The use of solar power as alternative energy is exploding. Solar power actually began with small household panels and then grew into larger solar panel farm projects. With household solar panels now, it is actually cheaper to power your home with individual solar panels opposed to building a central power plant and a grid. With facts like this out there, it is a wonder why solar energy isn’t even more prevalent than it already is. I have seen solar energy also be used for other small tasks such as powering any kind of outdoor light or streetlight or parking meter. If people had more knowledge of how doable it is to power their houses with solar energy, it could become a national phenomenon.
My dad is really into energy efficiency and environmental problems. I have talked with him before about the possibility of getting solar panels or a wind turbine for our home. He said that he has actually considered the possibility of getting solar panels. I believe that he actually would have acted on that thought had he known that it was a very realistic possibility. People know that the resources we are using for power now are being depleted. Therefore, I believe that if people are presented with affordable options to install solar power to their homes they would.
Heat is one of the biggest things in a household that energy is used on. An effective way of heating a house in a winter is using wood energy. That’s right, good old wood fires, not the gas fires in many modern houses. Using wood energy clearly needs a fireplace and a system that gets the warm air circulating throughout the house. I have a fireplace like this in my house, and I can attest to its effectiveness. Some houses clearly do not have a fireplace. They could, however, invest in a wood-burning stove, but this could be expensive and require a chimney installation, which many people would not want to do. Houses that do have them though should be encouraged to utilize them. Despite the hardships of drying, stacking, and hauling wood, the use of wood as an alternate form of energy can be very effective. Plus a certain amount of ambiance comes with burning a nice wood fire behind the glass doors of a fireplace in a family room.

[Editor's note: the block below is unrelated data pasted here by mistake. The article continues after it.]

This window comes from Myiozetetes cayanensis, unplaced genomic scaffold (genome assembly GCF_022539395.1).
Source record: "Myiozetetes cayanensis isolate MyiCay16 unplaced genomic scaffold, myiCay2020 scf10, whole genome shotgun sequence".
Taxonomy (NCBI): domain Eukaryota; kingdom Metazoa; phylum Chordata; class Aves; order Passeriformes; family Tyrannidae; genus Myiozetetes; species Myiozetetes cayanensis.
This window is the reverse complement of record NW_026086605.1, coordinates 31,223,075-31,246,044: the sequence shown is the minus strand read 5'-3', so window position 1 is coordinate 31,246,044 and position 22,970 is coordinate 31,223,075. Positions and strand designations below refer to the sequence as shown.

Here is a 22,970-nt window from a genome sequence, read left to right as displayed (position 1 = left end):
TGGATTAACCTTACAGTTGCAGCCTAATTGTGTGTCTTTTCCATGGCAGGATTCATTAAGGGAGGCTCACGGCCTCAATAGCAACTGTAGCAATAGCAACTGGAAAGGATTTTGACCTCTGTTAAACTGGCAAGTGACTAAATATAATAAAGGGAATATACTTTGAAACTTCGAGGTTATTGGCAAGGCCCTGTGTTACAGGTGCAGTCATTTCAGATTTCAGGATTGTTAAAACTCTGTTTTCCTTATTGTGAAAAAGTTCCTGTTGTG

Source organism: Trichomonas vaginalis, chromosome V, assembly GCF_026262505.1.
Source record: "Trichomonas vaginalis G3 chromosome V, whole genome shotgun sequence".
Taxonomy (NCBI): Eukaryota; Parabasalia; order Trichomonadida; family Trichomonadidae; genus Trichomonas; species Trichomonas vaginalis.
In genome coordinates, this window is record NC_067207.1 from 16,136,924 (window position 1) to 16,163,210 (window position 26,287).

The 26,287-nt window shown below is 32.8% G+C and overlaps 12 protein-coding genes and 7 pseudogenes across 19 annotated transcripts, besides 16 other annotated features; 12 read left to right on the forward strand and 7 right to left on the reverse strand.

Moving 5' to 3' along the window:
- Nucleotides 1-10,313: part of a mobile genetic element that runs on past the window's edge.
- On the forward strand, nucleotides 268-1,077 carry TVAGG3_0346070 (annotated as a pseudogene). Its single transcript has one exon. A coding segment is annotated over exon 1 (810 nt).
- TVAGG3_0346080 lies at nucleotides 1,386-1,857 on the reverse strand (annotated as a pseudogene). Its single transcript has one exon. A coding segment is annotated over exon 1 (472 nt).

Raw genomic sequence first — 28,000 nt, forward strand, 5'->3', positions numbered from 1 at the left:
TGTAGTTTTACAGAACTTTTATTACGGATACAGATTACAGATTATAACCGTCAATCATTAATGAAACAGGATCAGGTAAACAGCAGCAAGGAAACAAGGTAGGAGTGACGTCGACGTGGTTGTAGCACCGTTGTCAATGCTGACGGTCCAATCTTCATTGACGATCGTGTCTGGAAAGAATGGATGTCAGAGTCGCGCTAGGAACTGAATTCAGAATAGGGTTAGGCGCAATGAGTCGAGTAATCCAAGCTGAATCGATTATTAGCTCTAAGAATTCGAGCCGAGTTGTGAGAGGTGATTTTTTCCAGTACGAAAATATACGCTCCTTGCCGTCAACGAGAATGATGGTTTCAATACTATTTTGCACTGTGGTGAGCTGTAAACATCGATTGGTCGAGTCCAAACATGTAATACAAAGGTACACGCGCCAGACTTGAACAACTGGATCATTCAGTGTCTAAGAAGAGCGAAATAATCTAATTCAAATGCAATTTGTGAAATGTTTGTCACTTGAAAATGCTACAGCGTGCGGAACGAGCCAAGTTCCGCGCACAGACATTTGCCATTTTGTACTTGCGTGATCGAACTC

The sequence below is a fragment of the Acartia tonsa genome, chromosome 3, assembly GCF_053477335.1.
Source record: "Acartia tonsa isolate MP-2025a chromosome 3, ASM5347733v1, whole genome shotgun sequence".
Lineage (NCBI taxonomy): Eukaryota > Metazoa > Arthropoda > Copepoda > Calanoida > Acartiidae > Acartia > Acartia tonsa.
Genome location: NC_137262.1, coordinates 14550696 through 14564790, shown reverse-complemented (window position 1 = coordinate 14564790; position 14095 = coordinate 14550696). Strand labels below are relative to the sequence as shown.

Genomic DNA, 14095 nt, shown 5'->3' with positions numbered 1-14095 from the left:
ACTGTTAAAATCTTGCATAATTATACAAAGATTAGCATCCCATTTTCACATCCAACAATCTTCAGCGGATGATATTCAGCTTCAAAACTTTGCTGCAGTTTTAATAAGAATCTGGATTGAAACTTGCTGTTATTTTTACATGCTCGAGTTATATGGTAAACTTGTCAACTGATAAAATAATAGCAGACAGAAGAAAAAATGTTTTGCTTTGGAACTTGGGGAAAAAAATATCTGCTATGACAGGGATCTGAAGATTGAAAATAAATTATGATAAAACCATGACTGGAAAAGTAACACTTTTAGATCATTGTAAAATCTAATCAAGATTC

The decision to adopt alternate forms of energy to a home is a bold one. Small changes may be very doable, but adopting a whole lifestyle of using renewable energy comes with some trials and tribulations. Users of renewable energy need to be conscious of energy use. Adding renewable energy can mean changing old habits, which is not often easy. Another factor to consider when thinking about installing renewable energy sources is the natural area. Is the state or region the house is located in going to be able to attract enough sunlight or wind power to run whole house or at least most of it? If the answer to these questions is no, then one should reconsider these two forms of alternate energy and maybe try to find some other source of power that would be more effective.
My house to is an excellent example of energy efficiency and some renewable energy sources. As I said, we considered the possibility of wind or solar power in our home, but even without those right now, we have a large fireplace that is capable of heating most of our house. Yes, hauling all the wood and stacking it is a hassle, but I wouldn’t want it any other way. Many times, we will not even have to turn our heat on because we have a fire going, but on occasion, when we do have to turn the heat on, it’s very easy because we’re on a grid for all of our other power. Little things like using a fire for heat (in certain areas) and watching your energy uses are an effective way to fight the energy crisis, but switching nation-wide to some forms of alternate energy would be ideal for the future of our planet.
People are ready to make the switch to alternative energy. Through my research I have concluded that there is significant interest and people just need a big push to start the renewable energy revolution. As people build new houses and remodel old ones, they need to consider the idea of using renewable, alternative energy sources because they are definitely available. Although it make take some, time, effort, and searching for what the best option is, there is definitely a payoff both economically and consciously for using alternative energy. Homes are already doing it and need to lead the charge into the future by doing what they can to influence others to use renewable energy also.